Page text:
Wildlife biologists recently euthanized a mule deer buck that had epizootic hemorrhagic disease (EHD). The buck was found in the Manti-La Sal National Forest southwest of Monticello. The deer was walking in circles when the biologists found it Aug. 3.
EHD does not affect people, but it can affect deer if it spreads. Because the area where the deer was found in is fairly remote, Division of Wildlife biologists are asking the public to be their eyes and ears and to report it to the DWR office in Price at (435) 613-3700.
Leslie McFarlane, wildlife disease coordinator for the DWR, says 2007 was the last time EHD was documented in Utah.
“The disease is exacerbated by these hot, dry conditions,” McFarlane said. “Some states are seeing huge outbreaks this year. In Nebraska, for example, hundreds of deer have died.”
Symptoms that indicate an animal might have the disease include weakness, listlessness, lack of coordination, excessive salivation, lameness, inability to get up, shortness of breath, swelling of the face, and ulcers on the tongue and mouth.
If you spend time in the outdoors, there’s a good chance you’ll eventually come across a wild animal that’s sick.
Boyde Blackwell, regional supervisor for the Division of Wildlife Resources, said if a wild animal looks sick, it’s best not to touch it or even go near it.
“Folks should call us [the DWR] right away,” he said.
Blackwell talked about a recent incident in northeastern Utah in which a group of people found a sick deer fawn and brought it home with them.
“As you can imagine, they had the animal around their family and friends,” he said. ”This had the potential to be a serious situation. Fortunately, the fawn didn’t have a disease that was infectious.”
The results weren’t so benign a few weeks prior to that.
A DWR conservation officer in northeastern Utah responded to a call about a sick deer. As part of his investigation, he collected tissue samples that the DWR sent to the Utah Veterinary Diagnostic Laboratory in Logan.
Lab workers determined that the animal was infected with plague, a rare bacterial disease that killed millions of people in the Middle Ages.
“Fortunately, the officer was the only person who was exposed to the deer,” Blackwell said. “The person who noticed the sick deer kept their distance from it and called us. Our officer then followed proper procedures in handling the deer, which limited his exposure to whatever was making the deer sick.”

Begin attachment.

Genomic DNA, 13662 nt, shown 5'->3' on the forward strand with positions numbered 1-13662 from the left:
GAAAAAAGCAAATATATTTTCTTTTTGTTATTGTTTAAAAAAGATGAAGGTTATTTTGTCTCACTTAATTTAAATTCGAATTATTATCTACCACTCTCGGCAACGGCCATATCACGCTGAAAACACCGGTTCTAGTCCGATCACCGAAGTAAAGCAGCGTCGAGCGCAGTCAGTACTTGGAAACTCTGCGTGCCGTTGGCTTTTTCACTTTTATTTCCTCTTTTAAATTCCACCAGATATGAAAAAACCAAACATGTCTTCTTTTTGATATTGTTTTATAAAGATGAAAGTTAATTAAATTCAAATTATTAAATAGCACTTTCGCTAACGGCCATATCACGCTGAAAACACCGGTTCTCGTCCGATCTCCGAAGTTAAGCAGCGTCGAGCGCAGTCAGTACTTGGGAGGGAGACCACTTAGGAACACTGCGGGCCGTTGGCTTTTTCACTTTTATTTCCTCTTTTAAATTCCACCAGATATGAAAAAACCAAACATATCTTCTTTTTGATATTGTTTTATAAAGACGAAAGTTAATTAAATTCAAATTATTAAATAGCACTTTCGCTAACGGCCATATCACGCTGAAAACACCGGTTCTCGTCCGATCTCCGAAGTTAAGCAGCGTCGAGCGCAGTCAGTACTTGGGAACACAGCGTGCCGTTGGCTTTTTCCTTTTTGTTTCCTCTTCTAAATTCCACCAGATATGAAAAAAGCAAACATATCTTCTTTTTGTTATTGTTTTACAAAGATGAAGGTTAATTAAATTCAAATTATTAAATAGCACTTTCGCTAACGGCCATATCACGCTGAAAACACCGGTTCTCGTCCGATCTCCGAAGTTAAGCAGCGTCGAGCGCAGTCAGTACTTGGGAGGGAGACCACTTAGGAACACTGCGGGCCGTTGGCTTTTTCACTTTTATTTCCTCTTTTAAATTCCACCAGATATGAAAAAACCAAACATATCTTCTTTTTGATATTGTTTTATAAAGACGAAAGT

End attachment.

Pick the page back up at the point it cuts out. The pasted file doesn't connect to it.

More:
Blackwell said when the lab results came back, the officer was quickly treated as a preventative measure.
“I’m just glad this incident was limited to one person,” Blackwell says.
Leslie McFarlane, wildlife disease coordinator for the DWR, said plague is extremely rare in deer. She says very few cases have ever been documented or confirmed.
“The bacterial disease is known to cycle around the western United States, mostly in small mammal populations,” she said. “But it’s fairly rare, even in small mammals.”
McFarlane said that in addition to plague, there are many other diseases, such as rabies or tularemia, that wild animals can carry and pass on to people.
“For these reasons we ask people to be cautious and to report wild animals that are behaving oddly or appear to be sick,” she said. “It’s best to leave the wild animal where it is and report it to the Division of Wildlife Resources as soon as possible.”
Bats are among the dead or sick wildlife species that people find most often in Utah. And that isn’t good. McFarlane said bats are the primary carrier of rabies in Utah.
“About two to five bats that are found in Utah each year test positive for rabies,” she says. “Please keep in mind that this is a very small number compared to the actual number of bats that call Utah home.”
If you see a bat that’s behaving unusually, such as flying during the day, or you find a bat inside your house, or you think one may have come in contact with a child or one of your pets, please call the nearest DWR office immediately.
McFarlane said it’s common for cats to capture or chase bats, especially at night.
“We encourage you to keep your cat’s rabies vaccinations up to date,” she said. “Keeping its vaccinations up to date might be the difference between enjoying your pet for years to come or having to put it down because it contracted rabies.”